by Jennifer Sawyer
Every fan of the popular television show Doctor Who has at one time or another dreamed of owning their own TARDIS. Some have gone so far as to build their own from plans found on the internet – but what’s a Whovian without a workshop or a certain finesse with power tools to do? The city of Edinburgh has the answer. This week they’re putting up 22 of their blue police boxes up for auction. Now’s your chance to own a real police box, and help the city of Edinburgh fight crime at the same time. City architect Ebenezer MacRae designed the boxes between 1931 and 1933, and they could be seen on many street corners throughout the 1930’s.
The now obsolete blue boxes were once uses as police kiosks, newspaper stands and small businesses. The Edinburgh police consider the boxes to be surplus and rising maintenance costs have led to at least 22 of them being sold at auction beginning later this week.
Bids will be accepted until May 31, 2012 at 12 noon. The auction has no set starting price and the highest bidder wins. Winners will have two weeks to either paint their prize some color other than the popular police blue or move it – not an easy task considering that the Edinburgh police kiosks are actually made of metal, not wood, and having a rectangular footprint rather than the square one of the Glasgow style more familiar to Doctor Who fans, weighs nearly two tons. Edingurgh police remain optimistic about the auction and its profits. A successful outcome could pave the way for more boxes to be sold. Proceeds from the sale will be given to the Force Capital Investment Program.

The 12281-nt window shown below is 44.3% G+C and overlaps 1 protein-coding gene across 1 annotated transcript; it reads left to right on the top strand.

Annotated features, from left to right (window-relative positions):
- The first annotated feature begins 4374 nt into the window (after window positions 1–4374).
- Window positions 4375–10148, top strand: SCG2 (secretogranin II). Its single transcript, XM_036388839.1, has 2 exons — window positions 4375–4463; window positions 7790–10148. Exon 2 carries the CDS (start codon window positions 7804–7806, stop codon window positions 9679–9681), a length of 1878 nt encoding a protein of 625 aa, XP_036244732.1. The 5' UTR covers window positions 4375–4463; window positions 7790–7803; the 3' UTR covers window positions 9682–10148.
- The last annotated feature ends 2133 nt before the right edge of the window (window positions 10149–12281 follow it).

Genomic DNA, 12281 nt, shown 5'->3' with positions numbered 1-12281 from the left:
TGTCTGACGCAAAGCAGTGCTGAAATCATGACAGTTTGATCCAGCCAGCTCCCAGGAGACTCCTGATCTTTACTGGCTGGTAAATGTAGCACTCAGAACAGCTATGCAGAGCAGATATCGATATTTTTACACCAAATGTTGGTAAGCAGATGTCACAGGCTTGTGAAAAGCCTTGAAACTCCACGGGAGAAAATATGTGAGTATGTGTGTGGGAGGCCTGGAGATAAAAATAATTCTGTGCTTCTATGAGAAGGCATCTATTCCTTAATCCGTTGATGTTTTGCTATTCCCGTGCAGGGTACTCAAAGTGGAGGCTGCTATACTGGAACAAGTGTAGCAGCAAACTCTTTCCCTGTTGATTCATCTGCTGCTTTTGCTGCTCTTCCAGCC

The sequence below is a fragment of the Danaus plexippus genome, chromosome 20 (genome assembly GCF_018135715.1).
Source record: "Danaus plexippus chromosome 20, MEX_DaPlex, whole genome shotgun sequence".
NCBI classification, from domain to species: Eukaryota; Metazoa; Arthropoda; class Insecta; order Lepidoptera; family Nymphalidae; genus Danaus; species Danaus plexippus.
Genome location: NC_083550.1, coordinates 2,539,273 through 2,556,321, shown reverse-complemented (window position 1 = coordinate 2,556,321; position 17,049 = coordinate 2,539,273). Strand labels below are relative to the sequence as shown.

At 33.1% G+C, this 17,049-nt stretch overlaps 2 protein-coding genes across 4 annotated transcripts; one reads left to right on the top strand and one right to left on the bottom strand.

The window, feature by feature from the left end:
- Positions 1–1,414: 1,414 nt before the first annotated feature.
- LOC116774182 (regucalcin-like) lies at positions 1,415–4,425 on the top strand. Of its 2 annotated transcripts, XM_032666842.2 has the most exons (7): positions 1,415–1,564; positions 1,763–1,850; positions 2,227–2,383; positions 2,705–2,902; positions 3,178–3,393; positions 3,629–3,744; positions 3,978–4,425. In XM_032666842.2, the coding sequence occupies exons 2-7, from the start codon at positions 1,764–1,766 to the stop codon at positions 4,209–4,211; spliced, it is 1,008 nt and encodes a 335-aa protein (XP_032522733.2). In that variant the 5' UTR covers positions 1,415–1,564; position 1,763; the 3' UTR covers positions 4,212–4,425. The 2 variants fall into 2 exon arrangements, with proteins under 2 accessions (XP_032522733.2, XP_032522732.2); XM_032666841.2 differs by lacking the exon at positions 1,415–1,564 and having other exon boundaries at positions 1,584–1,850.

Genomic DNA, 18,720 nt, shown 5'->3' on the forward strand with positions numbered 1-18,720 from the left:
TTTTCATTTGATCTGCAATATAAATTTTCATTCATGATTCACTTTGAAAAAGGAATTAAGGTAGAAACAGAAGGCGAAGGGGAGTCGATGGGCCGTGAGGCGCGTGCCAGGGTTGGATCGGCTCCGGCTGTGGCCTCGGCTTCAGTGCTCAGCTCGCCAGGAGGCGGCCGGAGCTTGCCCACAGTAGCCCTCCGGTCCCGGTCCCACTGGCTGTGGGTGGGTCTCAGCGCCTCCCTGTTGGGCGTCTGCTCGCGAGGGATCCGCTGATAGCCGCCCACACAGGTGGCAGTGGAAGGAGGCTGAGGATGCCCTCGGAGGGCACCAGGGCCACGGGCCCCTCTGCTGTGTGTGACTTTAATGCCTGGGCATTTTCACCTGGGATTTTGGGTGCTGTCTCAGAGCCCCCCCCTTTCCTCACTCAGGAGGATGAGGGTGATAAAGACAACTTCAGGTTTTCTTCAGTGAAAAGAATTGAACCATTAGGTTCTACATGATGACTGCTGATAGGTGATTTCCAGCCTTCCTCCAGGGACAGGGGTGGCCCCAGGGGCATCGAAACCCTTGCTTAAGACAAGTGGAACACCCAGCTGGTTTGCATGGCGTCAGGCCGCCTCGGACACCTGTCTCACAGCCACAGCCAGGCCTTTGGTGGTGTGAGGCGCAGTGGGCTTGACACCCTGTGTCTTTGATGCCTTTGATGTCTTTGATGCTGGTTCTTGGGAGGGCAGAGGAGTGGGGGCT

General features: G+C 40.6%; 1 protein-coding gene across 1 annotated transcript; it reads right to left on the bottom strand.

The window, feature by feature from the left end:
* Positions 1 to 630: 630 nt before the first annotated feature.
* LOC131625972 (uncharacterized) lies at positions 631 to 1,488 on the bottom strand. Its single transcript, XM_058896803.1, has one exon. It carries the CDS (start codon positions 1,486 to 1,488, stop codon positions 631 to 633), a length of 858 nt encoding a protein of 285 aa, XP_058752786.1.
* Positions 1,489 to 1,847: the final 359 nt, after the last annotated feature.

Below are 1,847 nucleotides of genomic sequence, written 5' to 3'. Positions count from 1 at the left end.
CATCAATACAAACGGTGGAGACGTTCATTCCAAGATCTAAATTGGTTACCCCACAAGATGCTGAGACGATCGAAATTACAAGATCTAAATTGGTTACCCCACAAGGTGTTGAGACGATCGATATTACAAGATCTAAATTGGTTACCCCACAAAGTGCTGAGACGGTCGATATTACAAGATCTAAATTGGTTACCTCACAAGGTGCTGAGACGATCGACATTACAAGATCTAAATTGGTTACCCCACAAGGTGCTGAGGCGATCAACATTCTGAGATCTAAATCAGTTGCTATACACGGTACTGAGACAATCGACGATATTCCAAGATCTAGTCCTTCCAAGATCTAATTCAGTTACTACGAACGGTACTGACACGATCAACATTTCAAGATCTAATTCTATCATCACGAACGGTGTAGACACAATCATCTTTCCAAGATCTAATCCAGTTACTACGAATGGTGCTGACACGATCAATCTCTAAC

You can view the for-sale boxes at the following locations: Cowgate, Cranston Street, Croal Place (Albert Street), Dalkeith Street, Joppa, Drumsheugh Gardens, Easter Road, Hunter Square, Lawnmarket, Magdala Crescent, Market Street, Marshal Street, Melville Drive, Newbattle Terrace, Newcraighall Road (Wisp), Princess Street (West End), Quality Street, Regent Road, Rutland Square, The Shore, Leith, Whitehouse Loan, West Register Street, Whitepark and Gorgie. Each box will be clearly marked with a FOR SALE sign.
The name TARDIS is a registered trademark of the British Broadcasting Corporation, but paradoxically is also an official part of the English language and appears in the most recent edition of the Oxford Unabridged English dictionary, meaning specifically a Time And Relative Dimensions In Space time/space travel vehicle, or secondarily, anything that appears to be bigger on the inside than on the outside.
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- If you can’t buy one, build one: TARDIS BUILDERS